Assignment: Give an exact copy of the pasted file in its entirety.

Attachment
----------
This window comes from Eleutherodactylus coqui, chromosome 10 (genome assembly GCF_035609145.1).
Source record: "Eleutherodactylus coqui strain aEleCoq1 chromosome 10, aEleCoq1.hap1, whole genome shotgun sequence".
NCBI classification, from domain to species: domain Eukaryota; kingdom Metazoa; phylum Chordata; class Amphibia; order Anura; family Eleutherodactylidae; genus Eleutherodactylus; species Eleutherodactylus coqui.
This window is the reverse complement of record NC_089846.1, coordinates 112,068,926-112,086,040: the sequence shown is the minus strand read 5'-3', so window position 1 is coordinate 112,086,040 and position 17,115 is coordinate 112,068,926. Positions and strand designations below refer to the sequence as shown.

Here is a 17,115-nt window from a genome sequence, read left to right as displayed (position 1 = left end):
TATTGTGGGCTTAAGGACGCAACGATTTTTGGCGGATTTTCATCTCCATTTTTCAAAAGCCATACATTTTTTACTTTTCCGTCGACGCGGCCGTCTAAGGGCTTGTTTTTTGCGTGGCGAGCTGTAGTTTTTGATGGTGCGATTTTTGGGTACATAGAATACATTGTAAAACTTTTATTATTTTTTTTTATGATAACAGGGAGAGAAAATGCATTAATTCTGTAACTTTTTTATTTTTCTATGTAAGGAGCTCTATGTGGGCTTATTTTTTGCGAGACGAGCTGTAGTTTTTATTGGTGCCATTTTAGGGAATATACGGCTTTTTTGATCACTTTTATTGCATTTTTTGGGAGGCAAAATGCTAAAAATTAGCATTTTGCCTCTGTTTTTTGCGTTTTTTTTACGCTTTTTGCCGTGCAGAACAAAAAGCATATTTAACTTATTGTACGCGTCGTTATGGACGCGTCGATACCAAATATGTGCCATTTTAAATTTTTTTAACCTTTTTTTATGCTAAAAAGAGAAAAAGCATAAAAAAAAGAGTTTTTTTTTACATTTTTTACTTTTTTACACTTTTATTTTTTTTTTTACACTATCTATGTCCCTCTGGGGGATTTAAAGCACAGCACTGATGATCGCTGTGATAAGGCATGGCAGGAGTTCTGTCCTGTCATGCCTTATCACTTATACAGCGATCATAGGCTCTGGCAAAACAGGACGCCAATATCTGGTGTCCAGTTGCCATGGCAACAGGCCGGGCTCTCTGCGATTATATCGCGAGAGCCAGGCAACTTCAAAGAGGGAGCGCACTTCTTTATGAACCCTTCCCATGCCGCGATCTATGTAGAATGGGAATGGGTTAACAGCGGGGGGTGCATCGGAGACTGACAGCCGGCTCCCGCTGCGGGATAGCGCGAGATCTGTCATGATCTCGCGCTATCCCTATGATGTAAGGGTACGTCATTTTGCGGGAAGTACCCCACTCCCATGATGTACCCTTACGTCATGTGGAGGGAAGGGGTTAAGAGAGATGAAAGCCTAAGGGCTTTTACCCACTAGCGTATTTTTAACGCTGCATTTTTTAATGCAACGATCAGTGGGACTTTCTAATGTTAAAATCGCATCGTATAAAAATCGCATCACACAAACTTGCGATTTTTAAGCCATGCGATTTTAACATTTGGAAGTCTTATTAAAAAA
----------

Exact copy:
This window comes from Eleutherodactylus coqui, chromosome 10 (genome assembly GCF_035609145.1).
Source record: "Eleutherodactylus coqui strain aEleCoq1 chromosome 10, aEleCoq1.hap1, whole genome shotgun sequence".
NCBI classification, from domain to species: domain Eukaryota; kingdom Metazoa; phylum Chordata; class Amphibia; order Anura; family Eleutherodactylidae; genus Eleutherodactylus; species Eleutherodactylus coqui.
This window is the reverse complement of record NC_089846.1, coordinates 112,068,926-112,086,040: the sequence shown is the minus strand read 5'-3', so window position 1 is coordinate 112,086,040 and position 17,115 is coordinate 112,068,926. Positions and strand designations below refer to the sequence as shown.

Here is a 17,115-nt window from a genome sequence, read left to right as displayed (position 1 = left end):
TATTGTGGGCTTAAGGACGCAACGATTTTTGGCGGATTTTCATCTCCATTTTTCAAAAGCCATACATTTTTTACTTTTCCGTCGACGCGGCCGTCTAAGGGCTTGTTTTTTGCGTGGCGAGCTGTAGTTTTTGATGGTGCGATTTTTGGGTACATAGAATACATTGTAAAACTTTTATTATTTTTTTTTATGATAACAGGGAGAGAAAATGCATTAATTCTGTAACTTTTTTATTTTTCTATGTAAGGAGCTCTATGTGGGCTTATTTTTTGCGAGACGAGCTGTAGTTTTTATTGGTGCCATTTTAGGGAATATACGGCTTTTTTGATCACTTTTATTGCATTTTTTGGGAGGCAAAATGCTAAAAATTAGCATTTTGCCTCTGTTTTTTGCGTTTTTTTTACGCTTTTTGCCGTGCAGAACAAAAAGCATATTTAACTTATTGTACGCGTCGTTATGGACGCGTCGATACCAAATATGTGCCATTTTAAATTTTTTTAACCTTTTTTTATGCTAAAAAGAGAAAAAGCATAAAAAAAAGAGTTTTTTTTTACATTTTTTACTTTTTTACACTTTTATTTTTTTTTTTACACTATCTATGTCCCTCTGGGGGATTTAAAGCACAGCACTGATGATCGCTGTGATAAGGCATGGCAGGAGTTCTGTCCTGTCATGCCTTATCACTTATACAGCGATCATAGGCTCTGGCAAAACAGGACGCCAATATCTGGTGTCCAGTTGCCATGGCAACAGGCCGGGCTCTCTGCGATTATATCGCGAGAGCCAGGCAACTTCAAAGAGGGAGCGCACTTCTTTATGAACCCTTCCCATGCCGCGATCTATGTAGAATGGGAATGGGTTAACAGCGGGGGGTGCATCGGAGACTGACAGCCGGCTCCCGCTGCGGGATAGCGCGAGATCTGTCATGATCTCGCGCTATCCCTATGATGTAAGGGTACGTCATTTTGCGGGAAGTACCCCACTCCCATGATGTACCCTTACGTCATGTGGAGGGAAGGGGTTAAGAGAGATGAAAGCCTAAGGGCTTTTACCCACTAGCGTATTTTTAACGCTGCATTTTTTAATGCAACGATCAGTGGGACTTTCTAATGTTAAAATCGCATCGTATAAAAATCGCATCACACAAACTTGCGATTTTTAAGCCATGCGATTTTAACATTTGGAAGTCTTATTAAAAAA